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Lethbridge Herald Newspaper Archives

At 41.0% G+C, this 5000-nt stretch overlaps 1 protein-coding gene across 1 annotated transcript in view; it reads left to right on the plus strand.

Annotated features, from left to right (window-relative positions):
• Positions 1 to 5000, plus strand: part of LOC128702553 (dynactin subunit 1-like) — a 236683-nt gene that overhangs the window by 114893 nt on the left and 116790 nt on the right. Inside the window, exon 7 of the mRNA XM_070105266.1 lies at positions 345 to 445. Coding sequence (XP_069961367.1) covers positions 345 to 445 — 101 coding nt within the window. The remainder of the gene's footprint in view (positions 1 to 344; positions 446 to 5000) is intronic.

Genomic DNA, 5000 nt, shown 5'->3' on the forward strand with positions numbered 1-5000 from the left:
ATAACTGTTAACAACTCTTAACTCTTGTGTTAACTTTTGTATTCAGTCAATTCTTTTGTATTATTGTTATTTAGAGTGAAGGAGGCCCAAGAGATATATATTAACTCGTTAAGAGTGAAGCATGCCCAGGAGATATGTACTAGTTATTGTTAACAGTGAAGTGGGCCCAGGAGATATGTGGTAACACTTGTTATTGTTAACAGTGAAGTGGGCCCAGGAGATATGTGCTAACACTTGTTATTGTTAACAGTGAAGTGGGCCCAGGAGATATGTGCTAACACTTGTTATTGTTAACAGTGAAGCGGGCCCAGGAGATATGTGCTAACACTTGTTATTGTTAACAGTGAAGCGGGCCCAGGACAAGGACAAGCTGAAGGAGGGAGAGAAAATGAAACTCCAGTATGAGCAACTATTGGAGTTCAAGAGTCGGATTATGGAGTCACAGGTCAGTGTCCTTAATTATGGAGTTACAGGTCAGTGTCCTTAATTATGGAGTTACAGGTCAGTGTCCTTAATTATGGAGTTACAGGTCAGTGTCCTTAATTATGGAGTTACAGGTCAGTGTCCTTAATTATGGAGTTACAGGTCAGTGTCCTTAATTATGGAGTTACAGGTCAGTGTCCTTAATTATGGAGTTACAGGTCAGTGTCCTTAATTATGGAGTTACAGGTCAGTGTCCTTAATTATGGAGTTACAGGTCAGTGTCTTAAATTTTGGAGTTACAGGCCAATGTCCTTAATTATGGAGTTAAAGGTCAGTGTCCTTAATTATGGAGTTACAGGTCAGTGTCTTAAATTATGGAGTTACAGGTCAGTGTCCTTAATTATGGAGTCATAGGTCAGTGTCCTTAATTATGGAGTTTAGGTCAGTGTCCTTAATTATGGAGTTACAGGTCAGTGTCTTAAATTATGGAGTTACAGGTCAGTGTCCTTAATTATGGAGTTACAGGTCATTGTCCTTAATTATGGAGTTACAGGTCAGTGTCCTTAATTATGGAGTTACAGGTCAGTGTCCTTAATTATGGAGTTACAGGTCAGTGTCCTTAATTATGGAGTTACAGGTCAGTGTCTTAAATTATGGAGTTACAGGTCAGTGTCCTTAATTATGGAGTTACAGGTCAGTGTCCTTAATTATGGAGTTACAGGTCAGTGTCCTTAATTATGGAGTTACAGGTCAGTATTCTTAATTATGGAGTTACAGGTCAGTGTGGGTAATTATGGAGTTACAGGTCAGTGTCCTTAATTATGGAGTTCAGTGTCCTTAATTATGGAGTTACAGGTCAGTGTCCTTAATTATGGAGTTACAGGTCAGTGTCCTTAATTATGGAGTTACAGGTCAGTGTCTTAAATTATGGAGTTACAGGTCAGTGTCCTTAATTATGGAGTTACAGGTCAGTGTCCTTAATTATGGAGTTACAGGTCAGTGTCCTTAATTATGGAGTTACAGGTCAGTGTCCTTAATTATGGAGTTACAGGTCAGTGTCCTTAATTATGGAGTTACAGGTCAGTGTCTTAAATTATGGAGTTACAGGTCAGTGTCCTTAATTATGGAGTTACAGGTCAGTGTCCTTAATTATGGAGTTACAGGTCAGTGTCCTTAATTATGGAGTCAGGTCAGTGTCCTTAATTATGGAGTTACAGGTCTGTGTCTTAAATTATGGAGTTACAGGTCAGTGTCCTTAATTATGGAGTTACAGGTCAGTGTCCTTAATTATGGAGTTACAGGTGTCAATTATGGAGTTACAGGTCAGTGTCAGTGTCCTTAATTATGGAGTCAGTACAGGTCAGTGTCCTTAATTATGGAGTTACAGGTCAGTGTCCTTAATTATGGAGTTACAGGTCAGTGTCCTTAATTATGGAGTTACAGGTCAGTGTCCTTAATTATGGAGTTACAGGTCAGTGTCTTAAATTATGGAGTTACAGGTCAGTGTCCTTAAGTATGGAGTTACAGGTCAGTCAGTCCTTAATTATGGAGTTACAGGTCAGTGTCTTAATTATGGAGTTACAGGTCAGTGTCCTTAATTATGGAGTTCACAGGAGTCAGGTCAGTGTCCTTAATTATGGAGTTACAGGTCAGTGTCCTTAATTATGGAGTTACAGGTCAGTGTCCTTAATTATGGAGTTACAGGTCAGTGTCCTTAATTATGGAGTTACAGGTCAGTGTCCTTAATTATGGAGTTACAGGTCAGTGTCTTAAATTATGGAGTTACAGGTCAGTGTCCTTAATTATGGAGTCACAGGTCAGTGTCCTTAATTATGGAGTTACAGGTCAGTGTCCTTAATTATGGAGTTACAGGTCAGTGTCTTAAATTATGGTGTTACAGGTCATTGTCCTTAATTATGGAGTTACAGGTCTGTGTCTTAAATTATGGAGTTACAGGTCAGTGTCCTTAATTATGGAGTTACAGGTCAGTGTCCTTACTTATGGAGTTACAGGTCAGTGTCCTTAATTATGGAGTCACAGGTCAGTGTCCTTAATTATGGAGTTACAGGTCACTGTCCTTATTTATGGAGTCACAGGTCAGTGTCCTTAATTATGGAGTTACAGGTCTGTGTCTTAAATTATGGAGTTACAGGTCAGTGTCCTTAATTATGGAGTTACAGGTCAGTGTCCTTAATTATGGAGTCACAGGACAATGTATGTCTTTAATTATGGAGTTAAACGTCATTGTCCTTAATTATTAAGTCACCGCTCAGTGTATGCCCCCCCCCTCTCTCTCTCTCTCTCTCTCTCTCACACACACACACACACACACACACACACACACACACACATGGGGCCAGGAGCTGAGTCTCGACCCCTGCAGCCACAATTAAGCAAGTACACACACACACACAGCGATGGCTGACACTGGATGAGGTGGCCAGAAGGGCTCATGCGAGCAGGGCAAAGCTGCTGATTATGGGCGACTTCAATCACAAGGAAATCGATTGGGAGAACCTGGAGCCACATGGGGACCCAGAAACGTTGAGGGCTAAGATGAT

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Lethbridge Herald, The (Newspaper) - February 20, 1971, Lethbridge, Alberta furdor 30. 1971 1H! HIUID II Four-week branded shutdown at Cominco TRAIL, B.C. (CP) Comin- co Ltd. has announced a four- week shut-down for most of smelling and refining opera- tions in Trail and Kimberley, B.C., effective July 17. A company spokesman said i high percentage of the workers at the Trail smelter and the Sullivan mine in Kim- berley will take vacations dur- ing the shutdown. He said pro- duction requirements can be met for students because of the shutdown. Some malntenace work would be carried out during the closure and E million renovation project at the Trail plant would continue through the summer. OTTAWA (CP) Recent so-1 lions by Prime Minister Tru- deau show he has become "very the president of the Canadian Student Liberals said Friday. John Varley told a news con- ference that Mr. Trudeau's re- marks to reporters, following al- legiations in the Commons that the prime minister had mouthed obscene words, showed he "was obviously trying to cover up something." "The Canadian people know damn well it wasn't fuddle-dud- Mr. Varley said. Mr. Trudeau was accused by Conservative MPs of silently mouthing two words in the Com- mons, the first beginning with "f" the second with Mr. Trudeau claimed his derisive si- arrogant9 SMALL AREA India's area is about square miles. ANNOUNCEMENT JOHN I. GARDNER International Harvester Co. oi Canada, ltd., is pleased Jo an- nounce the appointment of Johr I. Gardner to the sales staff ol their Farm, Industrial and Motor Truck Retail Operation in teth bridge. Widely known in South western Alberta, John brings c wealth of experience in farming nnd ranching to his new posi lion. Old friends and new cus tamers .alike are invited to ca! on him for a good deall INTERNATIONAL HARVESTER SALES and SERVICE 304 Stafford Drive lefhbridge Sonaventure war adventure ruled out TAIPEI (AP) Owners de- nied here 'that the former Ca nadian aircraft carrier Bona venture will be used for mill ary training by Nationalis ;hina. But a defence ministry spokesman refused to deny thi possibility, saying only that th ministry knew nothing of the matter. A Progressive Conservativ member of the Canadian Hous of Commons, Alfred D. Hales said recently the Bonavemur "may be used by the Nationalis military." However, officials of the Tun Cheng Iron and Steel Co. whic paid million to buy the shi for scrap, denied Hales' state- ment. "The contract calls for us t scrap the ship, and that is wha we plan to Chang Yuan chih, assistant manager of th company, told reporters. Gen. Li Chang-hao, defence ministry spokesman, said: "W know nothing about this ma ter." "Statements that the Cana dian government sold the shi to the Nationalist governmen are based on Chan said. He said the Bonaventure under tow en route to Kaohs tang and that she was expectet. to enter the world's larges shipbreaking yards some tim "after Friday." Dismantling work on t ship probably wi begin next week, he said. ant statement was something ;e "fuddle-duddle." Mr. Varley said student Liber- s are trying to get a number "fuddle-duddle" lapel buttons r their forthcoming convention Winnipeg, Feb. 26-28. He said the question of nether the student Liberals 11 integrate with the Liberal irty is the dominant policy issue facing delegates at onvention. Mr. Varley said he personally eels the students would be drowned out" if the two joined auks. But a number of delegations rimarily that of Quebec, fa ored integration. Other issues to be discussed the convention include stu- ent Liberal policy on unern- .oyment, marijuana, poverty nationalism and abor on. Mr. Varley explained that the onvention would not folliw the ormat of previous ones. Ideas nd opinions would be presented y a number of groups. The Monarchist League of Canada, the Communist Party f Canada and the Voice of Vomen are some groups that would attend the convention and air their views along with four ederal cabinet ministers. Other events include a cere- mony commemorating those Ca- nadians charged with using marijuana or hashish and an 'unemployment vigil" protest- ng unemployment in the 14 to 24 age group. New theory on colder ivinters SNIPER VICTIM Sister Julita Marie Waiiams, 37, Roman Catholic nun who just returned from mass, was killed when a sniper fired a bullet through her drape-cov- ered bedroom window al her convent in Detroit. PAYING JOBS TORONTO (CP) Toronto board of education approved a plan whereby some vocationa students will spend one day a week at paying jobs. The plan is designed to let youngster' help with the financial situatiot at home without dropping ou of school. Jobs are general! rela.ted to their vocationa school work. WASHINGTON (CP) Colder winters have been the rule for the last 11 years in a vast belt of Eastern Canada and the United States, and a new theory blames a huge sea of warmth in the North Pa- cific. The theory is being put for- ward by Jerome Namias, chief of a body called the ex- tended forecast division of the U.S. national weather service here, as a result of computer- aided research done for the last four years at the Scripps Institution of Oceanography at San Diego, Calif. The US. has apparently been hit hardest by the colder temperatures, with almost all of the Eastern Seaboard from Florida to M a i n e a n d hundreds of miles fering colder-than-average winters. But an official in Namias's office here said Monday that the bureau's figures on Can- ada indicate that the cold has ordinarily extended through the lower Great Lakes regions and parts of the St. Lawrence Valley to affect much of southern Ontario and south- western Quebec. The official said the North Atlantic's influence is stronger in Canada's Mari- time provinces, so the effects are apparently not as severe there. "There's not as consistent a relationship in Canada as in the U.S., but it appears to be i there al! the the offi- 1 chl ssid. i The Namias theory centres I on the discovery of an area of i perhaps 2-4 million square miles in the North Pacific i where, for reasons still un- clear, the surface tempera- j turcs during the last decade have ranged from or.e to three 1 degrees fahrenheit above i their normal range. The diflerence, although small, is said to cause radical differences in the intensity o! winter storm in Uie North Pa- cific. These in turn cause a deformation in the jet stream, the constant east-to-west flow of air at high altitudes over the Northern Hemisphere. The average path of the jet stream has been deflected more to the nortli than normal as it crosses the West Coast and then more to the south as it reaches the central and i eastern U.S. The result is to carry more icy arctic air to lire "south, accompanied by more precipitation. Because the weather if only by a few is a greater chance that the precipitation will be snow instead of rain. And the snow has a greater chance of lasting longer, in- creasing the refrigerator ef- fect. Coronary club is formed TORONTO (CP) The On- 1 tario Heart Foundation is chanding out a card inviting businessmen to join a "coro- nary club" and listing mem- 'bership requirements. If you meet them all you're pretty certain to be accepted. 1. Your job always comes first. 2. Go to the office evenings, Saturdays, Sundays and holi- days. 3. Take your briefcase home on evenings when you do not go to the office. 4. Never say no to a request say yes. 5. Accept all invitations to meetings and banquets. 6. Do not eat a restful, re- laxing meal. 7. Fishing and hunting are a waste of time and money. 8. It is poor policy to take all your vacation time. 8. Golf, bowling, pool, bil- liards, cards, gardening, etc. are a waste of time. 10. Never delegate responsi- bility to others. 11. If your work calls for travelling-work all day and drive all night. Try Before You Buy UP TO 30-DAY TRIAL ON YOUR DOCTOR'S RECOMMENDATION SMITH-JONES HEARING AID SERVICI RIPLEY OPTICAL 618 3rd Ave. S. Phone INSURANCE IS JUST NOT PART OF OUR BUSINESS -IT IS OUR ONLY BUSINESS Phone 327-3009 CONN VAN HORNE JACK WARBURTON 507A 7th STREET SOUTH Permit values for week Nine building permits valued at more than were is- sued at city hall during the past week. Martin Developments of Ed- monton took out two permits for two 24-suite apart- ments in the Scenic Heights subdivision. An permit was issued Smith Bros, and Wilson for a four suite penthouse on an apartment being built east of the College Shopping Mall. A permit for a mov- ing and storage terminal at 3510 5th Ave. N. was taken out by L and W Moving. Five permits for single fam- ily units valued at between and totalled 000. Winter is somethirij inBeautifulBritishCc DON'T LET ONE OR TWO SUBJECTS, OR A FULL YEAR HOLD YOU BACK FROM PLANNING A BETTER FUTURE Each year, hundreds of young men and women students, adults too, catch UD on subjects needed to complete their education by taking courses available through the CORRESPONDENCE SCHOOL BRANCH of the Alberta Department of Education. You can earn your High School Diploma or Matriculation standing by earning credits on the same basis as students who attend a regular high school. Courses are available for many Senior Hign School subjects, Junior High School subjects, and Elementary grades. SPECIAL UPGRADING PROGRAMS, in which certain subjects are omitted, may be arranged for adult students who are 18 years of age or over. Textbooks are loaned to students residing in Alberta and not taking other courses in school. Correspondence courses may be started and completed at various times throughout the year. PROVINCE OF ALBERTA For appficafion form and further information write or send this coupon. DEPARTMENT OF EDUCATION Hon. R.C. Clark Dr.T.C. Byrne Minister Deputy Minister TO: THE DIRECTOR, CORRESPONDENCE SCHOOL BRANCH DEPARTMENT OF EDUCATION, EDMONTON, ALBERTA GRADE IN WHICH I AM INTERESTED..............- NAME ADDRESS In Place of frozen drifts of snow, how about wooded grean mountains in a land where golf, fishing and other outdoor actmbes are. in ull swing A land you can reach simply by heading west toward the Pacific. Of course, winter does come to British Columbia... but it passes lightly over the regions around Vancouver and Victoria. And both these cities are alive with holiday appeal, including sparkling night life fine dining spots excellent accommodations. Plus scenic attractions like Victona s Parliament Buildings and Vancouver's famed Stanley Park. Whatever your taste in holiday fun, youl! be delighted by thn range of activities in British Columbia now. And the weather is something else. For a colorful Visitor's Kit, including a guide to winter fun in British Columbia, mail the coupon today. To: Government of British Columbia, Department of Travel Industry, 1019 Wharf Street, Victoria, British Columbia, BRITISH COLUMBIA, gSJEj THE 4-SEASON gjgj VACATION LAND Please rush me your British Visitor's Kit. ;